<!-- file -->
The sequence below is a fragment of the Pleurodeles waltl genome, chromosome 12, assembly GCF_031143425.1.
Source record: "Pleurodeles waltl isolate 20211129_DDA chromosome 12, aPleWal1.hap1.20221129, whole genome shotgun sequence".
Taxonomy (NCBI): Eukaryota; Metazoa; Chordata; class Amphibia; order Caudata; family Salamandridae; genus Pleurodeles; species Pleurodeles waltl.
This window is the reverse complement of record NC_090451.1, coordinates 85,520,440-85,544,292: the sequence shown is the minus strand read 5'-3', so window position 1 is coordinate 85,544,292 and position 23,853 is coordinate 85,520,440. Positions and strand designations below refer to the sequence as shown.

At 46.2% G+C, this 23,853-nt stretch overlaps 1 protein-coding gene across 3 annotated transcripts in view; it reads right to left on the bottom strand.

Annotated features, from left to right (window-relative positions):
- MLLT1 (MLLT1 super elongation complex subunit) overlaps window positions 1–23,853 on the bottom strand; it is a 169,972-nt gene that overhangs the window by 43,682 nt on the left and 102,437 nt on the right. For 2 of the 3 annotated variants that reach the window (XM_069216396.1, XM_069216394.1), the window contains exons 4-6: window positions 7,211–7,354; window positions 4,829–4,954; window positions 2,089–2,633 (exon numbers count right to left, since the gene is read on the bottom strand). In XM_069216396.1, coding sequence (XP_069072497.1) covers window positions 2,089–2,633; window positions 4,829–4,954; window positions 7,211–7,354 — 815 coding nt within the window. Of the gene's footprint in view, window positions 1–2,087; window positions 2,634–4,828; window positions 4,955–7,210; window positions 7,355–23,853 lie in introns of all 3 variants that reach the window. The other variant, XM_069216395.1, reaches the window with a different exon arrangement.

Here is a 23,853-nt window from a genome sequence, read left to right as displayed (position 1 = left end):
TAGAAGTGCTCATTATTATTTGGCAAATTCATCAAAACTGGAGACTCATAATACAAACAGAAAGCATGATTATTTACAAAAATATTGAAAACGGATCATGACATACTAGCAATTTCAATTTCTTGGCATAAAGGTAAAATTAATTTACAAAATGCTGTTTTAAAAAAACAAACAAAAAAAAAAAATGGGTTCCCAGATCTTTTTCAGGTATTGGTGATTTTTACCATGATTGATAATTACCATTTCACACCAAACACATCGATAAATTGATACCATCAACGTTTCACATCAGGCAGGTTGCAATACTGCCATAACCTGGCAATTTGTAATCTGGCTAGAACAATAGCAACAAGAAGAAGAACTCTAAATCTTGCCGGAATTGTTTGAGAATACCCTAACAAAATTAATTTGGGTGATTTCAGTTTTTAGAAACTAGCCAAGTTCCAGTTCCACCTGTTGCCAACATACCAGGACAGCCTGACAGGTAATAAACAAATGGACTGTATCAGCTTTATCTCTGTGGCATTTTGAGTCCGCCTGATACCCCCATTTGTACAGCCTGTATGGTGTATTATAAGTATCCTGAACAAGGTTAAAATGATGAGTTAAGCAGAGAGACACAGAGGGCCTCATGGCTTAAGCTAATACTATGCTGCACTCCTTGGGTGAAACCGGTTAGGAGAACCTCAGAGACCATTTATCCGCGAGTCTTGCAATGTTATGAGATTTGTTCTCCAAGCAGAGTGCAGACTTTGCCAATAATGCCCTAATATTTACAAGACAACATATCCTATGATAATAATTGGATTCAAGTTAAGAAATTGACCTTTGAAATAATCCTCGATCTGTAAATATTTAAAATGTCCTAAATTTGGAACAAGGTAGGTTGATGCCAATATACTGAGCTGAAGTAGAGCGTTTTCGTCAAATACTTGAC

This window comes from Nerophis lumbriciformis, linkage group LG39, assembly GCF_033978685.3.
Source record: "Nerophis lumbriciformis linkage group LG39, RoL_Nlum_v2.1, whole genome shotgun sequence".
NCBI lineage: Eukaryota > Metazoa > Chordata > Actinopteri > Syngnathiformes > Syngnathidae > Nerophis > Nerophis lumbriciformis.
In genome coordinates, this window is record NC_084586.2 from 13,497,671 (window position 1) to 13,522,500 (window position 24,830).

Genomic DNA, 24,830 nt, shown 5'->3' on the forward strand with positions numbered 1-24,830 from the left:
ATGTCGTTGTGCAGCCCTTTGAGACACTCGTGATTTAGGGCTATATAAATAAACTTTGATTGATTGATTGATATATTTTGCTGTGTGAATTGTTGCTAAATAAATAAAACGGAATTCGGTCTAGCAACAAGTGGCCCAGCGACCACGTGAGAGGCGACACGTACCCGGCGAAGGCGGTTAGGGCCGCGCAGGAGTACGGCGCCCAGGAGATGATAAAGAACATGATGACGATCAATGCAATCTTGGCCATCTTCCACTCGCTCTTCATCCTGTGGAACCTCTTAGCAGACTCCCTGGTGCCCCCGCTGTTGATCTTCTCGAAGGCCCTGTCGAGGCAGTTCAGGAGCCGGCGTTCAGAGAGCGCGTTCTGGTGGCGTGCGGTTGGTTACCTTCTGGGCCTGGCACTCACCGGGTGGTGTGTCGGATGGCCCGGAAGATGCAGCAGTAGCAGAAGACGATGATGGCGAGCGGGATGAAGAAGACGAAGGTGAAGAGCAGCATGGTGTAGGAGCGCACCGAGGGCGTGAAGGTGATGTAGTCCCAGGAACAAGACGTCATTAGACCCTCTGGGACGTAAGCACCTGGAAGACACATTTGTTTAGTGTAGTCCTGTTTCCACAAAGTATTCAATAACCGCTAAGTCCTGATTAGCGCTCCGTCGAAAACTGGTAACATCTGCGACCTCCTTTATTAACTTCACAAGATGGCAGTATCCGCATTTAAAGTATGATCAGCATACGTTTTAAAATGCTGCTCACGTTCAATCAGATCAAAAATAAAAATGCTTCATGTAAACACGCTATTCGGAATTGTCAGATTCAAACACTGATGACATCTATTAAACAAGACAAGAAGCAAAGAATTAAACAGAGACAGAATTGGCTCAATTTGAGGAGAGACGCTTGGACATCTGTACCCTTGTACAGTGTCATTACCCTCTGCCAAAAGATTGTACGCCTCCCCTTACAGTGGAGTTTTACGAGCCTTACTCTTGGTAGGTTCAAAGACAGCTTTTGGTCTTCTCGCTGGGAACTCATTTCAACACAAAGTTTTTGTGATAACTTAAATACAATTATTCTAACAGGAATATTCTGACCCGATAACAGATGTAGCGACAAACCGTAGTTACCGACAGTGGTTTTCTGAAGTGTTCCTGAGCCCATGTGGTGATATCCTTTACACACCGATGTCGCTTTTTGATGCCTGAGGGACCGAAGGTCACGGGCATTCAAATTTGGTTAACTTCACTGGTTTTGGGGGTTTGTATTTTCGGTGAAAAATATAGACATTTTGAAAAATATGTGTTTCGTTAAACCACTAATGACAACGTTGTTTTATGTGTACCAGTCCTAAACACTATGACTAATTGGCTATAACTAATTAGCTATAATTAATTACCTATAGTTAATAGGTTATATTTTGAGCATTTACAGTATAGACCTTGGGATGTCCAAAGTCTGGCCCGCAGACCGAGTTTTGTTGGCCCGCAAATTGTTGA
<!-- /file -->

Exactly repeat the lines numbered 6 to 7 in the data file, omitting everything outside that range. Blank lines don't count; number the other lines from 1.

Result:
Annotated features, from left to right (window-relative positions):
- MLLT1 (MLLT1 super elongation complex subunit) overlaps window positions 1–23,853 on the bottom strand; it is a 169,972-nt gene that overhangs the window by 43,682 nt on the left and 102,437 nt on the right. For 2 of the 3 annotated variants that reach the window (XM_069216396.1, XM_069216394.1), the window contains exons 4-6: window positions 7,211–7,354; window positions 4,829–4,954; window positions 2,089–2,633 (exon numbers count right to left, since the gene is read on the bottom strand). In XM_069216396.1, coding sequence (XP_069072497.1) covers window positions 2,089–2,633; window positions 4,829–4,954; window positions 7,211–7,354 — 815 coding nt within the window. Of the gene's footprint in view, window positions 1–2,087; window positions 2,634–4,828; window positions 4,955–7,210; window positions 7,355–23,853 lie in introns of all 3 variants that reach the window. The other variant, XM_069216395.1, reaches the window with a different exon arrangement.